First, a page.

2 reasons for the mileage: green engine, and your right foot. :o)

    -juice
  • varmintvarmint Posts: 6,326
    Join us! Have fun! Win stuff!

    2004 Honda SUV Olympics
  • michael4michael4 Posts: 1
    We have a 2004 Honda Element with 1500 miles on it . During the test drive we both felt a slight pull to the right. Now, when we go down the road or freeway and you let go of the steering wheel the Element pulls to the Right Quickly. We took our Element to Honda service and they checked the front end alignment and it checked out ok. We are frustrated in having to turn the wheel to the left to keep the Element going straight. Is anyone else experiencing this problem?
  • gee35coupegee35coupe Posts: 3,475
    Take it back and have them check for a tire out of spec.
  • sebski21sebski21 Posts: 10
    Thanks to all for posting on this forum. I read a lot before I got my very own Silver Element EX 2WD. This is my third Honda (after 1988 Civic and 1998 Isuzu Rodeo - yes!, it's the old good Passport).
    I already enjoy this car a lot. It's huge, versatile, as every Honda dependable. The gas mileage I get is 24MPG in 50-50 driving (not bad for a new engine). I hope I'll get even more. ;)
    I used almost all cubic inches once - there's a lot of them!
    I paid 18,4K (20,03 in-the-door) for 2WD EXS, they also threw in cargo cover and carpeted floor mats. Afterall my buying experience was B at Continental Honda in Countryside, IL (these guys are bloodsuckers, but I guess it's all them).
    Now I hope my glass won't crack, my MPG will reach 30 ;) with declining gas prices.
  • zmanzman Posts: 200
    Is it true that four 175 pound passengers overload the Element? Is it a problem? Somehow I would think it would be for any active group of four persons, even without bikes, camping equipment--and of course gasoline.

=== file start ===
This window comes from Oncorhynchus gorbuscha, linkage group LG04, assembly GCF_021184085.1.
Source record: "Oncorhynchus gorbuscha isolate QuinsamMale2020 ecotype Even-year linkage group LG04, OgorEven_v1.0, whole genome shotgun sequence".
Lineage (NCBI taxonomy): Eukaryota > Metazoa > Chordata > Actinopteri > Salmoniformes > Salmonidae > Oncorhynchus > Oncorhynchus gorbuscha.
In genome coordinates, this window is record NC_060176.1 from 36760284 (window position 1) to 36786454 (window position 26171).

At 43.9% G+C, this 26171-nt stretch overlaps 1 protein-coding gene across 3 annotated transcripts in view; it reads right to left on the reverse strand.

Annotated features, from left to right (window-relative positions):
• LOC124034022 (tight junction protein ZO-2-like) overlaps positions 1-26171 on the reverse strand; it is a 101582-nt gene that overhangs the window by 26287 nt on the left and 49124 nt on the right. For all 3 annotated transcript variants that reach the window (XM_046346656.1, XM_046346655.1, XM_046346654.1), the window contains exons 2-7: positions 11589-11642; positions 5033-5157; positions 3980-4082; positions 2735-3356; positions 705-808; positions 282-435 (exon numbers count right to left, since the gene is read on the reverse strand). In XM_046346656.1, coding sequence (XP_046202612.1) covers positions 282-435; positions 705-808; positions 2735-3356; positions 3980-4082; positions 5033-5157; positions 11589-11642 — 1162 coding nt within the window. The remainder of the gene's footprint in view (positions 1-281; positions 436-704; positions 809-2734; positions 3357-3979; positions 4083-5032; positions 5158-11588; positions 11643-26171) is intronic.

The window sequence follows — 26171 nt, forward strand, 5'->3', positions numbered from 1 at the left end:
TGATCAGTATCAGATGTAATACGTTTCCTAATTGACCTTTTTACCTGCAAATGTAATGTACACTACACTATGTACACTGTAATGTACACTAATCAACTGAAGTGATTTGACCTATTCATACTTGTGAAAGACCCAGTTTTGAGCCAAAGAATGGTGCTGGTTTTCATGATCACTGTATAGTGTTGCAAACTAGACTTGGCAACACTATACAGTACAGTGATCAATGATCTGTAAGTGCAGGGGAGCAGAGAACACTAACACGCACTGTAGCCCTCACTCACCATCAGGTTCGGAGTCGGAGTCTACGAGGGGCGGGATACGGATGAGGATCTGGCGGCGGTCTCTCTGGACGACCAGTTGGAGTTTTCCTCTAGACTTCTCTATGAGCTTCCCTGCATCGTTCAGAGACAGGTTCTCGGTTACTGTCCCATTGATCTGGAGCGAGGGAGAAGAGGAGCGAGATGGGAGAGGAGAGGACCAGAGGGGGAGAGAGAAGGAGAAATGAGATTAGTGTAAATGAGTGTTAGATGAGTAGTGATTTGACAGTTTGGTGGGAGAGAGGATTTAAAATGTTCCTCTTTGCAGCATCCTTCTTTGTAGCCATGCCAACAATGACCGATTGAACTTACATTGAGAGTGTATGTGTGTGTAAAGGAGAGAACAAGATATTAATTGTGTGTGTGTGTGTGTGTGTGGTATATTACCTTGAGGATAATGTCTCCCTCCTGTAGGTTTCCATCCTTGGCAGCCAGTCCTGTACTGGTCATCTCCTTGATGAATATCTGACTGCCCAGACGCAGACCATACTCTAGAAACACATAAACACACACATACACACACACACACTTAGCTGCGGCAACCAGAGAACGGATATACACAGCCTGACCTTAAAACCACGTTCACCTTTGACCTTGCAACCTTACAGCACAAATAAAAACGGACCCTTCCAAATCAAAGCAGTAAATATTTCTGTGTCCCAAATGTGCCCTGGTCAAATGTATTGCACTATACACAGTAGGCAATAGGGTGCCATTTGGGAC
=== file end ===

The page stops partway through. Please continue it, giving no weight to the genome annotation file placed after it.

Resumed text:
We are interested in the Element mostly for hauling two people and two (maybe three) dogs; therefore payload is not a major issue most of the time. But when the family assembles, the four of us surpass the 675 payload limit by about 20 pounds. Add the dogs, and we're way over.

    True, I suppose we could all stand to shed a few pounds or put the dogs in a trailer, but more to the point, is Honda seeking to rectify this shortcoming for 2005?
  • ateixeiraateixeira Posts: 72,587
    I hear Atkins works...

    ;-)

    -juice (who needs to diet!)
  • lalagimplalagimp Posts: 61
    I wouldn't see how the passenger weight can be anything that would overload the car considering that it's cleared for towing up to a certain weight PLUS crew and cargo.
    The only issue is people might want a little more power to the front so just turn off the A/C and open the car up down the road, as with any 4-cyl vehicle
  • ateixeiraateixeira Posts: 72,587
    Well, when you tow you have to account for the tongue weight. If that's 200 lbs, you subtract 200 from your payload and you have 475 lbs left of capacity inside the vehicle..

    The trailer itself has its own axle, that axle is withstanding the rest of the weight, i.e. all except for the tongue weight. Check your trailer's GVWR and subtract the weight of the trailer itself to find out it's payload.

    I'll be honest, if you have to ask questions about payload this is probably not the vehicle for you. The CR-V has an 850 lb rating, the MDX is rated for 1362 lbs, for comparison. There are heavier duty choices out there if you tow and haul heavy loads.

    -juice
  • footiefootie Posts: 636
    The Manual for our 2004 Element says the gross vehicle weight rating is 4,450 pounds.

    The FWD/MT weighs 3391 per Honda's web site. That would leave a payload of around 1050 pounds.

    The manual says to include the tongue weight along with occupants and cargo.
  • ateixeiraateixeira Posts: 72,587
    Maybe they list the minimum payload, perhaps for the heaviest model (EX, 4WD)?

    I never understood why that number is so low.

    -juice
  • varmintvarmint Posts: 6,326
    I forget which magazine it was (C&D, MT, or R&T), but one of them did a long term test on the Element. During that test, they loaded the vehicle up. In the next issue, they had a letter asking about overloading the E. In their explanation, they used the same GVWR minus curb weight to figure max payload.